Welcome to our Wellbeing during COVID-19 resources blog. Each of our blogs links directly to one of our 6 rules for keeping calm during the COVID crisis.
Whilst some people are relishing the potential to escape from a permanent home existence, what if you don’t feel safe to return to your work environment?
This New York Times article exposes some of our concerns (albeit from a US perspective) and certainly demonstrates that any return to office anxiety you may be feeling isn’t yours alone.
It’s ok to express your concerns about returning to work, but a bit of planning can really help you work out where to begin.
Start by establishing what your concerns are, make a note of them and review what is realistic as a concern and what might not be. Still have concerns? Then it's time to escalate to the next tier up.
This kind of reflection on what your concerns are can make your appeal for reassurance more pragmatic and therefore, more likely to be well-regarded.
If you manage teams, it’s likely that they share your concerns and may harbour concerns you hadn’t considered. Before taking workplace...
The joy some of us have experienced being away from our usual work environments has brought into sharp focus how well we can do our jobs when environmental stressors are removed.
For those of us who have not been able to go to work, the thought of returning to our places of work may be causing anxiety.
We know our work environments will have to adapt to allow for social distancing, but we are unclear on how this will impact the way we work.
Companies will be more aware than ever that our lives no longer run on typically similar schedules. Staggering start and end times will undoubtedly become commonplace to account for social distancing on transport networks and staggered school programmes for working parents.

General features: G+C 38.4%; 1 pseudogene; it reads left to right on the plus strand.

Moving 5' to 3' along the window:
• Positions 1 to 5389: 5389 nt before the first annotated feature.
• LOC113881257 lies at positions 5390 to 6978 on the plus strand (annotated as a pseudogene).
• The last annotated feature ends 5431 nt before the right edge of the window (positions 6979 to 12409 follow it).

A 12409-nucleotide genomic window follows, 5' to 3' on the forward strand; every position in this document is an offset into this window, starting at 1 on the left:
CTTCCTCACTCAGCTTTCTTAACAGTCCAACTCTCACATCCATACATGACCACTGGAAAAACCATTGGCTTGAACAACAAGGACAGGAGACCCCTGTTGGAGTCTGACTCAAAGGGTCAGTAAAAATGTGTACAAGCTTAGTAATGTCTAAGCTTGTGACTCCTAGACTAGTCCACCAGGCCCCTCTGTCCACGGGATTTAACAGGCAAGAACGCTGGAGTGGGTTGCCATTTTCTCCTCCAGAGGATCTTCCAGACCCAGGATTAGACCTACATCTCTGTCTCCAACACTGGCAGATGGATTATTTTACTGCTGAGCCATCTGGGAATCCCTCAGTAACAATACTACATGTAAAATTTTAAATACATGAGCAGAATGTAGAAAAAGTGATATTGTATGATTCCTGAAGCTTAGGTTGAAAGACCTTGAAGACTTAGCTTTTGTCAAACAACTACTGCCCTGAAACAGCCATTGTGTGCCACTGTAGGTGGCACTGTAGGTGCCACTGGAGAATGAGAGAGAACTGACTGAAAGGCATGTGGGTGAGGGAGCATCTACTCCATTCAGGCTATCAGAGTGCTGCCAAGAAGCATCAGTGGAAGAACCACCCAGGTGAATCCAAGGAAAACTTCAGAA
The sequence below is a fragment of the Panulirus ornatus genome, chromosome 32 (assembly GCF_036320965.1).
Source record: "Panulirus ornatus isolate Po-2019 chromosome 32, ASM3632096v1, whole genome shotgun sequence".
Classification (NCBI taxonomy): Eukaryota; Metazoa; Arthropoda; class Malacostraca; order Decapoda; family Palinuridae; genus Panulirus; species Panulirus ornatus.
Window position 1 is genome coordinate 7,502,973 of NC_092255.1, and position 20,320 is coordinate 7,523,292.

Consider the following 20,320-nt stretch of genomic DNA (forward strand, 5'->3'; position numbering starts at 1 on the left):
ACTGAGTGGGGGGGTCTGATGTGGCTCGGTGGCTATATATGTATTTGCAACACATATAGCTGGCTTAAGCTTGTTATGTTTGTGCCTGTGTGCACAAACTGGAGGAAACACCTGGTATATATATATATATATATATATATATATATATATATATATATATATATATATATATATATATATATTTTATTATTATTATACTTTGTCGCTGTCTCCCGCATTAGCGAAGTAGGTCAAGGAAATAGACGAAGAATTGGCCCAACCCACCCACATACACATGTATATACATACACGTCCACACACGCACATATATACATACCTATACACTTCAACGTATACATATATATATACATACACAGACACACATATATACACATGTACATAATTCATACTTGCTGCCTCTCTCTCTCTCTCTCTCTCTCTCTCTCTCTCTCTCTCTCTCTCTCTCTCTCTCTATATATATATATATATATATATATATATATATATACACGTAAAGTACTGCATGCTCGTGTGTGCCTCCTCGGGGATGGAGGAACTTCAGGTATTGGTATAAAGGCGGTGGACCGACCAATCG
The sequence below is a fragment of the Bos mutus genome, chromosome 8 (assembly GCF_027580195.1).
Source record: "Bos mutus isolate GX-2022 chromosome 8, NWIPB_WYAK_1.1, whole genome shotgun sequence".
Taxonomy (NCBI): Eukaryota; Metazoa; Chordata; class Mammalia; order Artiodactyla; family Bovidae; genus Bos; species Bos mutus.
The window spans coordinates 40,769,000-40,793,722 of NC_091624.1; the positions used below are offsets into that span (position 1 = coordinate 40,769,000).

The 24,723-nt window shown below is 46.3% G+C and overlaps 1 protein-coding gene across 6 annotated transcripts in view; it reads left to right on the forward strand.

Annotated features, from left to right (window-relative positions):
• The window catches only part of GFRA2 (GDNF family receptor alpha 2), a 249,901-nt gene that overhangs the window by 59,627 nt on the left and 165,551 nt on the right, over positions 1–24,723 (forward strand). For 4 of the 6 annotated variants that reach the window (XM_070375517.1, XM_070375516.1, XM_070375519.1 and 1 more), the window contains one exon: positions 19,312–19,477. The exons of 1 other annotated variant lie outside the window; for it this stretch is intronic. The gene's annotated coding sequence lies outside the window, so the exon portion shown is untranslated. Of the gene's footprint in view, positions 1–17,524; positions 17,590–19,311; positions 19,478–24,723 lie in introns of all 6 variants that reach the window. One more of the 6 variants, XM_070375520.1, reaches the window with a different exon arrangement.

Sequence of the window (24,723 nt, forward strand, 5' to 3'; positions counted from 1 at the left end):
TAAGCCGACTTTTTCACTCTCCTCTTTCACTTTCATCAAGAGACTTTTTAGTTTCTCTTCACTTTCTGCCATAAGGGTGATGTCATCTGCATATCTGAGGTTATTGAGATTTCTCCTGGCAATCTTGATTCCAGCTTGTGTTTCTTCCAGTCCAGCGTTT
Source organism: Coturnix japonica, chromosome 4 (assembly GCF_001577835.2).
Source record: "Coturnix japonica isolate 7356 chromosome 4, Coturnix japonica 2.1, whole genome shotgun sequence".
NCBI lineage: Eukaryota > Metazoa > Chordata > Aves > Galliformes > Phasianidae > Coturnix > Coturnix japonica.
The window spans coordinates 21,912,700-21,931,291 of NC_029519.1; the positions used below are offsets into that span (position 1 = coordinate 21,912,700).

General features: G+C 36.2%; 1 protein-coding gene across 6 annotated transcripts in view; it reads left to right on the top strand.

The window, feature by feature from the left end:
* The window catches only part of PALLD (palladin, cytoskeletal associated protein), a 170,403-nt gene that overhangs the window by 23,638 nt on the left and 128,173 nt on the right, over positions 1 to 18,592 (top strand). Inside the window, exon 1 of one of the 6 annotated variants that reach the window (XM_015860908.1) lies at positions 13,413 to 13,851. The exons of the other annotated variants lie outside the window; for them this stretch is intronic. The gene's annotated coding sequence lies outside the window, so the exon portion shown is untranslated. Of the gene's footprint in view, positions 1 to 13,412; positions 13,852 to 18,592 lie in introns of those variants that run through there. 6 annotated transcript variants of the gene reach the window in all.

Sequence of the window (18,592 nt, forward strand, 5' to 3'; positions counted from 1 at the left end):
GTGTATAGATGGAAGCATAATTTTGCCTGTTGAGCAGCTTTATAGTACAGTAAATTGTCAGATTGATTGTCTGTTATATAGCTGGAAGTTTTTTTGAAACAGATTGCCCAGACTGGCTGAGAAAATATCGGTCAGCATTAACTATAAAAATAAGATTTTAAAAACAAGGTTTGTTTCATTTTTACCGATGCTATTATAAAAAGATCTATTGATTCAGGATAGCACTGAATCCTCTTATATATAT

Long before Lockdown, it was evident that the traditional work models were outdated and causing high amounts of stress and burn out. This article explores in more depth, the fallacy of the ‘ideal worker’ and how the lockdown offers a real opportunity...
We’re learning how to conduct our professional and social lives through virtual platforms, and we are also having to learn how to adapt to this new form of interacting.
Where previously we could gather emotional cues from our colleagues, friends and family from non-verbal communication and body language, we now have to rely on what we can see and hear through a tiny rectangle on the screen.
Vulnerability researcher and professor Brene Brown offers this great tip to create emotionally intelligent virtual meetings.
And there’s no reason that you shouldn’t apply this to your social meetings too. Meeting socially in virtual settings can prevent us from being emotionally distant but we need to make sure that the screen separation doesn’t stop us from sharing how we’re really feeling with close friends and family.
This article is a great reminder about the importance of remaining emotionally connected in times of lockdown.